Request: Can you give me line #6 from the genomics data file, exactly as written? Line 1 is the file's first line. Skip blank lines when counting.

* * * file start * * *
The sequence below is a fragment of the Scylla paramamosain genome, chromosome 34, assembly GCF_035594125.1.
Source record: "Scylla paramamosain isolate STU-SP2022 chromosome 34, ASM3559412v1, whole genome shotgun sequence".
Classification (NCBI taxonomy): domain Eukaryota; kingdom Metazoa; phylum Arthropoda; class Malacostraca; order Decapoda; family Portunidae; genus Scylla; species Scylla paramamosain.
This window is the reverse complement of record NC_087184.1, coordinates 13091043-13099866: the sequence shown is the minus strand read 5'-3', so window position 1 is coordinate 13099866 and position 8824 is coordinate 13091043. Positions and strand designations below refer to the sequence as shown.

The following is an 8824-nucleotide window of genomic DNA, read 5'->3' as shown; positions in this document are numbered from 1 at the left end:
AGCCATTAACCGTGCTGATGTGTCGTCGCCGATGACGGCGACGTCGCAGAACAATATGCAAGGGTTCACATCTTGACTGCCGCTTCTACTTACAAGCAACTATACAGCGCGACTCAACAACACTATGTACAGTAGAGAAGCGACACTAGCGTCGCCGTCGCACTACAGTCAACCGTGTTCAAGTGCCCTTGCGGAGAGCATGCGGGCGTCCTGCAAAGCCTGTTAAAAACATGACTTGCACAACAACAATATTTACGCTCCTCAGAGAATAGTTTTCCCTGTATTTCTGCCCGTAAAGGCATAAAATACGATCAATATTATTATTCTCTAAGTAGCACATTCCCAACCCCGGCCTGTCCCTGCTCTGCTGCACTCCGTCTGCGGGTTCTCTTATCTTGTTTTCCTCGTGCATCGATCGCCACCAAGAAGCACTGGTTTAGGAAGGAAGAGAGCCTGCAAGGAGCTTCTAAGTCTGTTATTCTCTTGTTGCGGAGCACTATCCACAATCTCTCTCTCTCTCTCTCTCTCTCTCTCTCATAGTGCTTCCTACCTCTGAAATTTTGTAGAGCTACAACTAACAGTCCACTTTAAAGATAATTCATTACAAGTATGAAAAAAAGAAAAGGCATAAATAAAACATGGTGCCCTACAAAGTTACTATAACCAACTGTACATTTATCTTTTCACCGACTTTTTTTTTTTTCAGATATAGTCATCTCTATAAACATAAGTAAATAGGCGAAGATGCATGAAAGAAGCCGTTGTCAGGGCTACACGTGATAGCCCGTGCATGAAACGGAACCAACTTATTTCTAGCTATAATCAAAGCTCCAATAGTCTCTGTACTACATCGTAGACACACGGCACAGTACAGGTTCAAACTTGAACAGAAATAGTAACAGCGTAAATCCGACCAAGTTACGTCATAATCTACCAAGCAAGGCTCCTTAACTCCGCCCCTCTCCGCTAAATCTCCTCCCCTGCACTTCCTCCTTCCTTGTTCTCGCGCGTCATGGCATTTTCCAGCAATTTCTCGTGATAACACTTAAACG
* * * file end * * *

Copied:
AGCCATTAACCGTGCTGATGTGTCGTCGCCGATGACGGCGACGTCGCAGAACAATATGCAAGGGTTCACATCTTGACTGCCGCTTCTACTTACAAGCAACTATACAGCGCGACTCAACAACACTATGTACAGTAGAGAAGCGACACTAGCGTCGCCGTCGCACTACAGTCAACCGTGTTCAAGTGCCCTTGCGGAGAGCATGCGGGCGTCCTGCAAAGCCTGTTAAAAACATGACTTGCACAACAACAATATTTACGCTCCTCAGAGAATAGTTTTCCCTGTATTTCTGCCCGTAAAGGCATAAAATACGATCAATATTATTATTCTCTAAGTAGCACATTCCCAACCCCGGCCTGTCCCTGCTCTGCTGCACTCCGTCTGCGGGTTCTCTTATCTTGTTTTCCTCGTGCATCGATCGCCACCAAGAAGCACTGGTTTAGGAAGGAAGAGAGCCTGCAAGGAGCTTCTAAGTCTGTTATTCTCTTGTTGCGGAGCACTATCCACAATCTCTCTCTCTCTCTCTCTCTCTCTCTCTCATAGTGCTTCCTACCTCTGAAATTTTGTAGAGCTACAACTAACAGTCCACTTTAAAGATAATTCATTACAAGTATGAAAAAAAGAAAAGGCATAAATAAAACATGGTGCCCTACAAAGTTACTATAACCAACTGTACATTTATCTTTTCACCGACTTTTTTTTTTTTCAGATATAGTCATCTCTATAAACATAAGTAAATAGGCGAAGATGCATGAAAGAAGCCGTTGTCAGGGCTACACGTGATAGCCCGTGCATGAAACGGAACCAACTTATTTCTAGCTATAATCAAAGCTCCAATAGTCTCTGTACTACATCGTAGACACACGGCACAGTACAGGTTCAAACTTGAACAGAAATAGTAACAGCGTAAATCCGACCAAGTTACGTCATAATCTACCAAGCAAGGCTCCTTAACTCCGCCCCTCTCCGCTAAATCTCCTCCCCTGCACTTCCTCCTTCCTTGTTCTCGCGCGTCATGGCATTTTCCAGCAATTTCTCGTGATAACACTTAAACG